Peter Sommer Septet | November CD of the Month

Nov 17, 2017

Peter Sommer Septet
Credit Peter Sommer

Our November CD of the Month selection is by one of the Front Range’s most formidable aggregations led by educator and superb saxophonist Peter Sommer. For us in Colorado the title of the album, Happy-Go-Lucky-Locals rings true as the Peter Sommer Septet are a local ensemble featuring seven of our best players. Happy-Go-Lucky-Local is a famous 1940s composition of Duke Ellington who had his own train for himself and the band to travel from engagement to engagement to avoid the perils of segregation.  In the early 1950s, Jimmy Forrest took Happy-Go-Lucky-Local, rearranged and recorded it as Night Train which has become an extremely popular song recorded by dozens of jazz, blues, R n’ B and even Latin musicians. Naturally this CD includes a swingin’ rendition of the title track alongside eight other magnetic selections, three of which are Peter Sommer originals in addition to the six standards of the session.

Accompanying Peter on the musical sojourn are: Ben Markley-piano, Eduardo “Bijoux” Barbosa-bass, Paul Romaine-drums, Will Swindler-alto & baritone saxes, clarinet-Al Hood-trumpet & flugelhorn, and Paul McKee on trombone. Not only an outstanding group of players, but all are educators as well. Peter Sommer is an associate professor at the College of Liberal Arts at Colorado State University, Fort Collins, CO.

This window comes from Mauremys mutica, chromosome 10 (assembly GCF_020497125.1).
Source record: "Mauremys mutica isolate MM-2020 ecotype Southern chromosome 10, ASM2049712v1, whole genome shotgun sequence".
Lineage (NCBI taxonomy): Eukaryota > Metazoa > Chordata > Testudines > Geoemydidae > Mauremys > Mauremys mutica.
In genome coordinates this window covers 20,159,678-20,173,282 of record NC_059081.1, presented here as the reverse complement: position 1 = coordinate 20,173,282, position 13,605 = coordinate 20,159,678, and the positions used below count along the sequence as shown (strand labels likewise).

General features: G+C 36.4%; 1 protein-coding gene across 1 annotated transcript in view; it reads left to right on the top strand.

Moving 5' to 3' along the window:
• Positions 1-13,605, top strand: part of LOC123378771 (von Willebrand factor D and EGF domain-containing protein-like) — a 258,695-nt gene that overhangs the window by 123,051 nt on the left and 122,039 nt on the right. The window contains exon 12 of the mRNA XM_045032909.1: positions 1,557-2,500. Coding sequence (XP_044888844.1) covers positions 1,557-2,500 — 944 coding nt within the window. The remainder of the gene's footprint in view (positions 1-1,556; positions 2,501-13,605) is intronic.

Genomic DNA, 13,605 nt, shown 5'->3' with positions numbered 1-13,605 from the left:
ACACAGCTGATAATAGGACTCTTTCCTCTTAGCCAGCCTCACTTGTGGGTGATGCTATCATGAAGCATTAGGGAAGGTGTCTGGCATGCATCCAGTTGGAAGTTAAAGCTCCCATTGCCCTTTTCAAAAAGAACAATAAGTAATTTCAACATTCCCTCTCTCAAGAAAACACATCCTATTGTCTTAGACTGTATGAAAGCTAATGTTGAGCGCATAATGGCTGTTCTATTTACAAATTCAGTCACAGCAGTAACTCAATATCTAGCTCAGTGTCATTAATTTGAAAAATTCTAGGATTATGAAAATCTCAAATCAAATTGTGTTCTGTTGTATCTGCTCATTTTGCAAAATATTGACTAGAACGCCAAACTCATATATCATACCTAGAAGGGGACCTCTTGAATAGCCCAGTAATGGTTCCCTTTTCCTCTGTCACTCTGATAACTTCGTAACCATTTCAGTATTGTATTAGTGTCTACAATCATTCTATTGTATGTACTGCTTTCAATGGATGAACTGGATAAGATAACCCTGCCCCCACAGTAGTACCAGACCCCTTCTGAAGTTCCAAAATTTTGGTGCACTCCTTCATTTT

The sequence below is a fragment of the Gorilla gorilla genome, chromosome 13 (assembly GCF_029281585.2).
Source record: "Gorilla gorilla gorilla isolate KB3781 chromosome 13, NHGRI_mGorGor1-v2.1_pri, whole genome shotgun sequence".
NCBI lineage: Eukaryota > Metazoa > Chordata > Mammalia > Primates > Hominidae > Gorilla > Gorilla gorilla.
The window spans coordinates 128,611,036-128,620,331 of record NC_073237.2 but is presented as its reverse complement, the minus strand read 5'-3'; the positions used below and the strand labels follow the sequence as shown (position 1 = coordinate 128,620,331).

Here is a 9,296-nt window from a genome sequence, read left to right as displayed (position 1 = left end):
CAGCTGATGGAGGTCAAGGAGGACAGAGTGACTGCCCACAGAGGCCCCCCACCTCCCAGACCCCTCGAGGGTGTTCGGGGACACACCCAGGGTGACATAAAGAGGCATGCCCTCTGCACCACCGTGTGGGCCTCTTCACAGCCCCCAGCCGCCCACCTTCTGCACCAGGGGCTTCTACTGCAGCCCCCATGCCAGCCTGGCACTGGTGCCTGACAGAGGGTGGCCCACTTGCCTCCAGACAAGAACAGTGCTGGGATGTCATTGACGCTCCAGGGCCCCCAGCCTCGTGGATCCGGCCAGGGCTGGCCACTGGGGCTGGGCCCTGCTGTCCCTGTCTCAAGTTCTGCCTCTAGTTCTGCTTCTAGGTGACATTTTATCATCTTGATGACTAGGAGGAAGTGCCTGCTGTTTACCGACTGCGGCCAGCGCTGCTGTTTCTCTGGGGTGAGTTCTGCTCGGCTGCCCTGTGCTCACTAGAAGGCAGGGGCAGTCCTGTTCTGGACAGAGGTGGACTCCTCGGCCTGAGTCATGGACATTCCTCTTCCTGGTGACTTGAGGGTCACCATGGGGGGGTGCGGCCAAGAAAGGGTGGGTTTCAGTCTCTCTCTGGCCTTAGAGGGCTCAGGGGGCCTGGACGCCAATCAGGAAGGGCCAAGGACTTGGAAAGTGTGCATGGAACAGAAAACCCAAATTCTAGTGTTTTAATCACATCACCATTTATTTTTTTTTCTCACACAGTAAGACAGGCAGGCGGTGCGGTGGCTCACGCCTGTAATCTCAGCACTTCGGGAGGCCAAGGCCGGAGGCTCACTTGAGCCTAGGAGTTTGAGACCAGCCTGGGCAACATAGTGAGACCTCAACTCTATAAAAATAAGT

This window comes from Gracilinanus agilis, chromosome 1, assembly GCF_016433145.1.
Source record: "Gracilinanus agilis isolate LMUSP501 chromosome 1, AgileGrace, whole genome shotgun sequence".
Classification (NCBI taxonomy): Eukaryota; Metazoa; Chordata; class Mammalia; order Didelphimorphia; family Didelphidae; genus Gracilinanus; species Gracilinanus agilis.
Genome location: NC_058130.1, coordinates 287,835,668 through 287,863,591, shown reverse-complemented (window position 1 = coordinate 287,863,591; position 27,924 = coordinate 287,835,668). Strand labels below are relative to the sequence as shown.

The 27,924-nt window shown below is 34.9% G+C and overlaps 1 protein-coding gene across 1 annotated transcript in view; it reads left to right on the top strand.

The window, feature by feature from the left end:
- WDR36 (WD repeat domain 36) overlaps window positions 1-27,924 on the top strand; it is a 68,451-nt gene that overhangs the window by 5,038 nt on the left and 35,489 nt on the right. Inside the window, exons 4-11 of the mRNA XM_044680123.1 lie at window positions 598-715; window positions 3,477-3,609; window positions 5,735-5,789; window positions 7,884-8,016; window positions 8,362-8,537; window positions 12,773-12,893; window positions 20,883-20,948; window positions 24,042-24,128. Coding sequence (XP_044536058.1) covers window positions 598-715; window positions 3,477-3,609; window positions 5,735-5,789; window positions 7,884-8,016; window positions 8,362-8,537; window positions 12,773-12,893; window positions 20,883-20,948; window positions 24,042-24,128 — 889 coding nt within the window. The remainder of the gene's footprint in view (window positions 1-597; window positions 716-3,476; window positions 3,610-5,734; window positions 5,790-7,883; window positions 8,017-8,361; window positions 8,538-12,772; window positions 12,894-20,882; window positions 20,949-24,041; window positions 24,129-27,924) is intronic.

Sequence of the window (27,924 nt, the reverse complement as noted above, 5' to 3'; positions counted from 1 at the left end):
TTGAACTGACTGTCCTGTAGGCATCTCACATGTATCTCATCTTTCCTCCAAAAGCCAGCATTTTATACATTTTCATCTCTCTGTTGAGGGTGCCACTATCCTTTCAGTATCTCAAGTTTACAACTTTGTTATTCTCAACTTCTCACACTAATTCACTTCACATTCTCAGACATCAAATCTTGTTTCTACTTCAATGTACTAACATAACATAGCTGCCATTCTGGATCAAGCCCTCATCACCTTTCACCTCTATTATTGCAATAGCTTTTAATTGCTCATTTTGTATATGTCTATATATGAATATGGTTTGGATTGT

Here’s the background of how this recording came to be in the works of Peter Sommer:

“In January of 2016 as my 40th birthday approached, I was fortunate enough to have the chance to present a concert at Denver’s Dazzle Jazz in celebration of the milestone. While the initial inclination was to present an evening original music from the previous couple of decades, after giving it some thought, I decided that the best present I could give myself and hopefully the Colorado jazz community was a couple of sets of swinging improvisation, featuring some of my favorite musicians playing music by my favorite jazz composers. Using four horns gave me the chance to write music slightly more elaborate than a typical small group without falling into the necessary tropes of big band music. The evening was a great success and very meaningful and inspirational to me, and I was very happy that we continued to perform together throughout the year.”

Not only is Peter Sommer happy they continued to play, all of us jazz fans of the Front Range are elated the septet recorded as a unit. Also, this CD will garner frequent airplay at many jazz broadcasting outlets across the USA and beyond to add more attention and glamor to the jazz scene of the Front Range that is rapidly growing in stature around the world. When you listen to this recording, you too will become a happy-go-lucky-local wherever your locality may be.

Peter Sommer
Credit Colorado State University